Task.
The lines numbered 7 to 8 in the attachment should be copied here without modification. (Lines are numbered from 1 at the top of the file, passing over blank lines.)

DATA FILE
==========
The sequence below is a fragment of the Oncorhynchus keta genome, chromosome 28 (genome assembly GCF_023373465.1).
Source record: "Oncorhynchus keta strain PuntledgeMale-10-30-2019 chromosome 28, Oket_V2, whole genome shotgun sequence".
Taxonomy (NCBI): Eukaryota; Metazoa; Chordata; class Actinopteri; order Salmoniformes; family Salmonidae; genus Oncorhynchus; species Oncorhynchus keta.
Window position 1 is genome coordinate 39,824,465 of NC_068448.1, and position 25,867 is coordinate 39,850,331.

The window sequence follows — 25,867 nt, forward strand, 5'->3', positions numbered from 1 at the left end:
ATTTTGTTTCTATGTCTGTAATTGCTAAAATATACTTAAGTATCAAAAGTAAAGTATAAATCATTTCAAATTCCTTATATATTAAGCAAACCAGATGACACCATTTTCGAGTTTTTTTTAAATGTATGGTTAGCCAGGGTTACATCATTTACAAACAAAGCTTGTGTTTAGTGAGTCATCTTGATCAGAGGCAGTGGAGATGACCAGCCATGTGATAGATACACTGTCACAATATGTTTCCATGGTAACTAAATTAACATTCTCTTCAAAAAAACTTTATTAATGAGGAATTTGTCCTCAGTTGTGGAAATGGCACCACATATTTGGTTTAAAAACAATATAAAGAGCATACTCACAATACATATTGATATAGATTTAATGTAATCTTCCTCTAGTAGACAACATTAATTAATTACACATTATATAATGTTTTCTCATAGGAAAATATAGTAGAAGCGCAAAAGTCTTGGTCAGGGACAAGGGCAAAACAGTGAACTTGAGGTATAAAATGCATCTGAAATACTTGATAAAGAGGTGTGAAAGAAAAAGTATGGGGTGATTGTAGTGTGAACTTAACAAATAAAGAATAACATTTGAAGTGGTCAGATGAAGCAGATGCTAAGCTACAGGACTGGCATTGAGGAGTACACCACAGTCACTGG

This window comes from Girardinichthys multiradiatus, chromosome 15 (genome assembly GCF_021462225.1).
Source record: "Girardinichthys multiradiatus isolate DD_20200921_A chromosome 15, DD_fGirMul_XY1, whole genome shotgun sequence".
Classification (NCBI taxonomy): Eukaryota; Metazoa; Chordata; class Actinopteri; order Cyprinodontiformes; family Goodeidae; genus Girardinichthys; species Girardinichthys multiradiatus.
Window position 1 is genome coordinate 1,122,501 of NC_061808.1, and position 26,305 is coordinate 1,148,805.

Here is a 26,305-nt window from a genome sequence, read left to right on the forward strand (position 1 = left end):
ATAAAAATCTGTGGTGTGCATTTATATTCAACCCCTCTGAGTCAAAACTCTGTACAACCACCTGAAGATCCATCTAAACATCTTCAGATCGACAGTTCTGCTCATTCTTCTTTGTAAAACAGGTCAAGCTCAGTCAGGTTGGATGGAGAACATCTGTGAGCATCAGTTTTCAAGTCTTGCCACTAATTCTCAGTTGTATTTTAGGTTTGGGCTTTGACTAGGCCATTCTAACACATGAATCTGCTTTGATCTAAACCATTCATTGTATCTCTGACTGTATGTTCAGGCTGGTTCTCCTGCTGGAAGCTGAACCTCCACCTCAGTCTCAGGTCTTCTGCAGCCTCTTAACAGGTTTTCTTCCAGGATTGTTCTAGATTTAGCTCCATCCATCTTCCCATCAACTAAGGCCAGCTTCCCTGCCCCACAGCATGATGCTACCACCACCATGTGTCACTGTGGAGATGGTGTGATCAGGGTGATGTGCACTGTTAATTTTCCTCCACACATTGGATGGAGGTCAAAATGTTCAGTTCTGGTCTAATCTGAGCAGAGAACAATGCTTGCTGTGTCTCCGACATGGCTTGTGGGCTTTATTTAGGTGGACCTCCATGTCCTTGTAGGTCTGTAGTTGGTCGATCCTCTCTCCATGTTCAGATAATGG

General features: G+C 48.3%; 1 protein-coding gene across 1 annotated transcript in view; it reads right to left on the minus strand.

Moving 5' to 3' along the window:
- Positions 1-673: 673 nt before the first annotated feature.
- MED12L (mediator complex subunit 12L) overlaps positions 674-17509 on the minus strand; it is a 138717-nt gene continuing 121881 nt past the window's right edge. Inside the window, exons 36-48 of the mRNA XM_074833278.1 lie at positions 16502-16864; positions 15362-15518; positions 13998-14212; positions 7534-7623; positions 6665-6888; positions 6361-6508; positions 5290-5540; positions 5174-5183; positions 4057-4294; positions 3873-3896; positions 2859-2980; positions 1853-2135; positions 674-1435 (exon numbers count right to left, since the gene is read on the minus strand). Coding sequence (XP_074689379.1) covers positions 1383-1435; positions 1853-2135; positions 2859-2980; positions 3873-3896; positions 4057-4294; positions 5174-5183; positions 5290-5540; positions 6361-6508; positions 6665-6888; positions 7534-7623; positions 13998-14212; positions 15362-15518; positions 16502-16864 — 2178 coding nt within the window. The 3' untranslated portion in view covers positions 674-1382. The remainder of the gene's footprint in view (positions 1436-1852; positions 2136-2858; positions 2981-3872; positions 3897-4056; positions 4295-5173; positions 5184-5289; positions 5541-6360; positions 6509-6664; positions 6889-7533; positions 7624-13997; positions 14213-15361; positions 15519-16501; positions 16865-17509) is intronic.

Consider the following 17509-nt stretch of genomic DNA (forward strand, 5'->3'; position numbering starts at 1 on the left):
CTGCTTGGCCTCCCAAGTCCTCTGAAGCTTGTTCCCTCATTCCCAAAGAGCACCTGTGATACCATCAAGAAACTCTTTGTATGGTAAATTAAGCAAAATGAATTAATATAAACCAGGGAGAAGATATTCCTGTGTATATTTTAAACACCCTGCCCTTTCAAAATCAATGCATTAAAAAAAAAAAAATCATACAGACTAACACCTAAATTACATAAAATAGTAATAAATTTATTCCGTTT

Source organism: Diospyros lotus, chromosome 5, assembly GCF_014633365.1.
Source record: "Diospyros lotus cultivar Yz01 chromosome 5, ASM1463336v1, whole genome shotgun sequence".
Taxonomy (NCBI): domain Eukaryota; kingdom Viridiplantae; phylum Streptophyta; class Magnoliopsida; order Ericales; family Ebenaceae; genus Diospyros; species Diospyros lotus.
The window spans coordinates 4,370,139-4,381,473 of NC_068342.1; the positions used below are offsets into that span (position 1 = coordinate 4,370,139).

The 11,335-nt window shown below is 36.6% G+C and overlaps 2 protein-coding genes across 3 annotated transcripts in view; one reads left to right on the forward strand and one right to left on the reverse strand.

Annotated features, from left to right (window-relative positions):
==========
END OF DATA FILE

This window comes from Girardinichthys multiradiatus, chromosome 15 (genome assembly GCF_021462225.1).
Source record: "Girardinichthys multiradiatus isolate DD_20200921_A chromosome 15, DD_fGirMul_XY1, whole genome shotgun sequence".